It’s the time of year where people are busy, overwhelmed and exhausted, making them more vulnerable to scams. It’s a busy travel time, and many people are staying in hotels over the holidays. One
hotel guest FOX 4 spoke with said he was almost scammed after a caller claimed to be from the billing department of his hotel.
“They just said that they were with the billing department at the Sheraton, and that there was a problem with my credit card, and they needed to review my credit card information,” said Kevin
Hall, who is staying at the Sheraton Overland Park Hotel at the Convention Center. He received a call on the hotel phone early Sunday morning.
“Don’t get many calls on the hotel phone anymore, if anyone’s going to call me they’ll call me on my cell phone, so I just assumed that the call actually came from within the hotel,” Hall added.
Hall thought it was possible there could be a security hold on his card, he’s traveling and it’s the holidays, but wanted to look at his statements first. When he couldn’t find a problem he called the front desk to get transferred to the billing department.
“They were closed on Sunday,” said Hall.
A manager assured him all charges had gone through just fine.
“It was kind of obvious at that point it had to be a scam,” Hall said.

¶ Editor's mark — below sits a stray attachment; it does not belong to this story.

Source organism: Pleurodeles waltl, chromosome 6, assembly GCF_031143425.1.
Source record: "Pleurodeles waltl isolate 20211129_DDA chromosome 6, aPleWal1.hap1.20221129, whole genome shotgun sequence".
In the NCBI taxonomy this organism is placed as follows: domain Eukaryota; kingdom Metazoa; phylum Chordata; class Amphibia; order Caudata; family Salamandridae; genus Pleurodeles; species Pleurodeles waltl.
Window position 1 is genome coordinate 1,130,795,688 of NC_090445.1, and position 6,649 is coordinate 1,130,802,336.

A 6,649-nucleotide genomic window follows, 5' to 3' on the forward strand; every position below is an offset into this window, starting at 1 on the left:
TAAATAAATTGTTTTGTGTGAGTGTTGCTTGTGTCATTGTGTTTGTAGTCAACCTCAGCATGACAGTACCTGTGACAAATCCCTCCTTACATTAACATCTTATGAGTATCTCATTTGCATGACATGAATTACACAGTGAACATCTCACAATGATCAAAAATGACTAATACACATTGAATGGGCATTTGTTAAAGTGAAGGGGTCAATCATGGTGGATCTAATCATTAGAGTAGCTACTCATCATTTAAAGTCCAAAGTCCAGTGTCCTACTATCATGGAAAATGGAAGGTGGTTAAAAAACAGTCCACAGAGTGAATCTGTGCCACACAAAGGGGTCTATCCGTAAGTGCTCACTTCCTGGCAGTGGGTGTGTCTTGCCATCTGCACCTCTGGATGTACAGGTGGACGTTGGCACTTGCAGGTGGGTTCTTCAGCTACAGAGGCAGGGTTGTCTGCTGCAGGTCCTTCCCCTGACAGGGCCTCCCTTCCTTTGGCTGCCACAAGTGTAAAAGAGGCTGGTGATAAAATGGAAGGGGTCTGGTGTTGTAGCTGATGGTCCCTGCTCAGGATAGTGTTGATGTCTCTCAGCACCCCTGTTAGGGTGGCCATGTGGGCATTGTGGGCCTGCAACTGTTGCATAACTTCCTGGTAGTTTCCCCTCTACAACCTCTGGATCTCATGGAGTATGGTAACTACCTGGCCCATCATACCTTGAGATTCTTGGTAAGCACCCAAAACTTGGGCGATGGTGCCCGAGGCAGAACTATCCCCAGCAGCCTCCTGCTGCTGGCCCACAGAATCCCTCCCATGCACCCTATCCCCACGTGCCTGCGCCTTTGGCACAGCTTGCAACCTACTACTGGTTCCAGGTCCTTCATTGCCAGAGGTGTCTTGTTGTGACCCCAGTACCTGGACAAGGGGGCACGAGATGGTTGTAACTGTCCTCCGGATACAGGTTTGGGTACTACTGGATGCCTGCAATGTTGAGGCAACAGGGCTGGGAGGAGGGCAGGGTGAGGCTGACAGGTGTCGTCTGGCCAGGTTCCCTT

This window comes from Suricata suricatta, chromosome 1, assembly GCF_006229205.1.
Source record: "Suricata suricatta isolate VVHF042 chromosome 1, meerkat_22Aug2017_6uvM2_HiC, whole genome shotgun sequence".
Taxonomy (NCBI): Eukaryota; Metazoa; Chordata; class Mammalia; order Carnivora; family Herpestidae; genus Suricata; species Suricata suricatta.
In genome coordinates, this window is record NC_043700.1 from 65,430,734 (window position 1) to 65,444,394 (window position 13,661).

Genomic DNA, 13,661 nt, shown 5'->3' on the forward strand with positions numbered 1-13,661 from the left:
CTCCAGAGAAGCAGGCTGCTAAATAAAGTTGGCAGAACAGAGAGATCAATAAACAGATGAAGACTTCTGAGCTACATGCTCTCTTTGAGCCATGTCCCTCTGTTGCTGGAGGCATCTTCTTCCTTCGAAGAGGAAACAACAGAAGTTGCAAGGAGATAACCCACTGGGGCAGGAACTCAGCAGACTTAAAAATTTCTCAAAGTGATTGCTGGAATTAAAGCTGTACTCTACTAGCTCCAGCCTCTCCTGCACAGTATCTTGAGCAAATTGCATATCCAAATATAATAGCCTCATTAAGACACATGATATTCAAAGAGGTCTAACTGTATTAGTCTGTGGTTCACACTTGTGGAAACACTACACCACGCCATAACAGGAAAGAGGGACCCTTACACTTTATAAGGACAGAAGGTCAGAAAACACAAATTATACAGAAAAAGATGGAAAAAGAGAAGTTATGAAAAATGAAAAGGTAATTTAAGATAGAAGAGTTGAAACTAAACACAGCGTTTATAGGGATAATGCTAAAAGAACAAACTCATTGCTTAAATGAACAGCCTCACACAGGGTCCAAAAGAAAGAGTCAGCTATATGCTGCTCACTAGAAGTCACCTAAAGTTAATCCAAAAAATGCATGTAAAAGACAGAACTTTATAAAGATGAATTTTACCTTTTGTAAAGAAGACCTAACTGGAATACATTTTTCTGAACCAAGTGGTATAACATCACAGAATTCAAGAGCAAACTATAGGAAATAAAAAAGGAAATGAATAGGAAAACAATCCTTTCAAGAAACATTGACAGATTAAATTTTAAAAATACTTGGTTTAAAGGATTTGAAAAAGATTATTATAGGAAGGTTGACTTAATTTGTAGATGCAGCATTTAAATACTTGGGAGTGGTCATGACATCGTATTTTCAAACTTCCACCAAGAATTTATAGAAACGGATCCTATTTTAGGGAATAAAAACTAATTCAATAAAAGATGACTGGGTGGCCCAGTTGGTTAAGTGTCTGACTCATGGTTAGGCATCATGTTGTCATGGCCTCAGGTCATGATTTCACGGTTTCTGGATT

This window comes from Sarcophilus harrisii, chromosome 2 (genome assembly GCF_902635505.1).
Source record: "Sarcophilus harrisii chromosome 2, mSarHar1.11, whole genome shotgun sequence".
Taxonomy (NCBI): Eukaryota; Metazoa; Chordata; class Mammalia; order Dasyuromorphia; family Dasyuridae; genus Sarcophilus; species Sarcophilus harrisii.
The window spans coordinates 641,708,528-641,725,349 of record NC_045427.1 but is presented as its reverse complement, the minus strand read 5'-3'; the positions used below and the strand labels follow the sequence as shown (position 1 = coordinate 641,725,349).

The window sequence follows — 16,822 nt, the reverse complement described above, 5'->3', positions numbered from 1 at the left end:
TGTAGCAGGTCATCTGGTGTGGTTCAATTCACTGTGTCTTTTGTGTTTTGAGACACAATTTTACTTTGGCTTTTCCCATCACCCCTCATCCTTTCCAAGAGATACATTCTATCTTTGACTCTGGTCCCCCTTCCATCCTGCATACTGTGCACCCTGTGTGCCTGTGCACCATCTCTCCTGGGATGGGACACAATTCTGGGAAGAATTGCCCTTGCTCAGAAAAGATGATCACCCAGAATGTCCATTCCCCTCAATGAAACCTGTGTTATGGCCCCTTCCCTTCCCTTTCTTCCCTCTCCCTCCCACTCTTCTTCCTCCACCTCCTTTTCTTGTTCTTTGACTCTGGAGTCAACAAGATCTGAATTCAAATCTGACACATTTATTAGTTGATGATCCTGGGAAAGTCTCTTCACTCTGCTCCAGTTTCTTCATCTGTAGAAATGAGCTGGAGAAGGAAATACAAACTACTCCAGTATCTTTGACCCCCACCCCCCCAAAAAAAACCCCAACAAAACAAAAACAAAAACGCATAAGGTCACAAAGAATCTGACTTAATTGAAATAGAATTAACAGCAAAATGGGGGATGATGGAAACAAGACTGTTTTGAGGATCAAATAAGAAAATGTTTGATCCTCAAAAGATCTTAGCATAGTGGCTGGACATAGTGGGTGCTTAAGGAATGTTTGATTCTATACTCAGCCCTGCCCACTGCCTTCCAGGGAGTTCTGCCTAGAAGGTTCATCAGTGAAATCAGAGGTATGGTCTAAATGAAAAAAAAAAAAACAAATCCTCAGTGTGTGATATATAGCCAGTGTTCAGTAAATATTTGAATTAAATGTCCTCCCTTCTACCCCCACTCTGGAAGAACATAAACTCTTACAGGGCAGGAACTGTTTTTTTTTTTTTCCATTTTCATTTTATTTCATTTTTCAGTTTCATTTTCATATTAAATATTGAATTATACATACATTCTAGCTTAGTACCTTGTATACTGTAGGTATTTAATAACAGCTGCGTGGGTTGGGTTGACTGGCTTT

Bruce Boettcher, the hotel general manager, says company policy allows the desk to transfer a call to a room if they ask for a guest by name. If they ask for a room number, the caller must have the name of the guest in that room. He says the hotel will never ask for your personal information over the phone.
“They may request that you come to the front desk, because there’s been an issue with your card. They may request that you stop by the front desk on the way in or out, but they will never do that over the phone,” said Cynthia Riggins, the Director of Vacation Travel at Acendas.
She says hotels will never disclose any guest information. So how did someone get Mr. Hall’s name and room number?
“It’s pretty easy to do. For example, you’re out at a restaurant, you’re out of town, somebody says, ‘oh, where are you staying?’ ‘oh, I’m over at the Sheraton,’ so you leave your receipt, perhaps you throw it in the garbage. But now it’s got your name, and now they know you’re staying at the hotel,” Riggins explained.
“The person had agreed to call me back around 1 o’clock in the afternoon, which they did, the manager here at the hotel actually took the call,” added Hall.
He wants everyone to be aware of this scam, because he says the man seemed legitimate.
“If they call me I’m sure they’re calling other people, whether it’s in this hotel or any hotel,” Hall said.
Riggins recommends checking your billing statements often while traveling during the holidays. She also recommends using credit cards over debit cards while traveling and says with a credit card, when fraudulent activity is reported, it usually goes away instantly in most cases. She says it’s more difficult with a debit card.
She says to NEVER give out any personal information over the phone. Call the person back if they call you first.
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